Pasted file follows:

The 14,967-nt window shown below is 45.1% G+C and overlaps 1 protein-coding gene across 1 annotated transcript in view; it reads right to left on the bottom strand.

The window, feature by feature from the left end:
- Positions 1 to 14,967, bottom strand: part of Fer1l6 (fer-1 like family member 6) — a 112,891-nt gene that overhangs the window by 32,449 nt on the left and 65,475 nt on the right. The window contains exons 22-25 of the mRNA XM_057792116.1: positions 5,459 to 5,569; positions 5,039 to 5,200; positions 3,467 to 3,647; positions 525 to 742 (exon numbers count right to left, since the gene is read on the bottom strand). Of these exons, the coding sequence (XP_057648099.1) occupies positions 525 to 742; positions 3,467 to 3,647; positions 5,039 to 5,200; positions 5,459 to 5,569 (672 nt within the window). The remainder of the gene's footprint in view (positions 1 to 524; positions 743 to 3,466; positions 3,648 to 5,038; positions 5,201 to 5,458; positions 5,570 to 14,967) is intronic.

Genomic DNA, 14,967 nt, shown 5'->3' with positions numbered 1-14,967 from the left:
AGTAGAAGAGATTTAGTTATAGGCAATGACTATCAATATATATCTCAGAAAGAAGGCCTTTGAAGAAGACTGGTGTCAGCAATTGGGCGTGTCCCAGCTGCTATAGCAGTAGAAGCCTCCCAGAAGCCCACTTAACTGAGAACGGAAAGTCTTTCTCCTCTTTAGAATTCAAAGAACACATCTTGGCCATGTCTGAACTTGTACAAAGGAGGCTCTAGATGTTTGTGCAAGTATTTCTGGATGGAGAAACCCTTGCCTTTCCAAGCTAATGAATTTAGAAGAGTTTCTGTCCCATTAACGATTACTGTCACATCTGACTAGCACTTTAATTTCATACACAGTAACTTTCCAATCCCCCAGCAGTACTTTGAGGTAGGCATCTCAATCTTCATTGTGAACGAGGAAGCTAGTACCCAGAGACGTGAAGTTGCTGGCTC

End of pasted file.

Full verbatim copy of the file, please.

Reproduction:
The 14,967-nt window shown below is 45.1% G+C and overlaps 1 protein-coding gene across 1 annotated transcript in view; it reads right to left on the bottom strand.

The window, feature by feature from the left end:
- Positions 1 to 14,967, bottom strand: part of Fer1l6 (fer-1 like family member 6) — a 112,891-nt gene that overhangs the window by 32,449 nt on the left and 65,475 nt on the right. The window contains exons 22-25 of the mRNA XM_057792116.1: positions 5,459 to 5,569; positions 5,039 to 5,200; positions 3,467 to 3,647; positions 525 to 742 (exon numbers count right to left, since the gene is read on the bottom strand). Of these exons, the coding sequence (XP_057648099.1) occupies positions 525 to 742; positions 3,467 to 3,647; positions 5,039 to 5,200; positions 5,459 to 5,569 (672 nt within the window). The remainder of the gene's footprint in view (positions 1 to 524; positions 743 to 3,466; positions 3,648 to 5,038; positions 5,201 to 5,458; positions 5,570 to 14,967) is intronic.

Genomic DNA, 14,967 nt, shown 5'->3' with positions numbered 1-14,967 from the left:
AGTAGAAGAGATTTAGTTATAGGCAATGACTATCAATATATATCTCAGAAAGAAGGCCTTTGAAGAAGACTGGTGTCAGCAATTGGGCGTGTCCCAGCTGCTATAGCAGTAGAAGCCTCCCAGAAGCCCACTTAACTGAGAACGGAAAGTCTTTCTCCTCTTTAGAATTCAAAGAACACATCTTGGCCATGTCTGAACTTGTACAAAGGAGGCTCTAGATGTTTGTGCAAGTATTTCTGGATGGAGAAACCCTTGCCTTTCCAAGCTAATGAATTTAGAAGAGTTTCTGTCCCATTAACGATTACTGTCACATCTGACTAGCACTTTAATTTCATACACAGTAACTTTCCAATCCCCCAGCAGTACTTTGAGGTAGGCATCTCAATCTTCATTGTGAACGAGGAAGCTAGTACCCAGAGACGTGAAGTTGCTGGCTC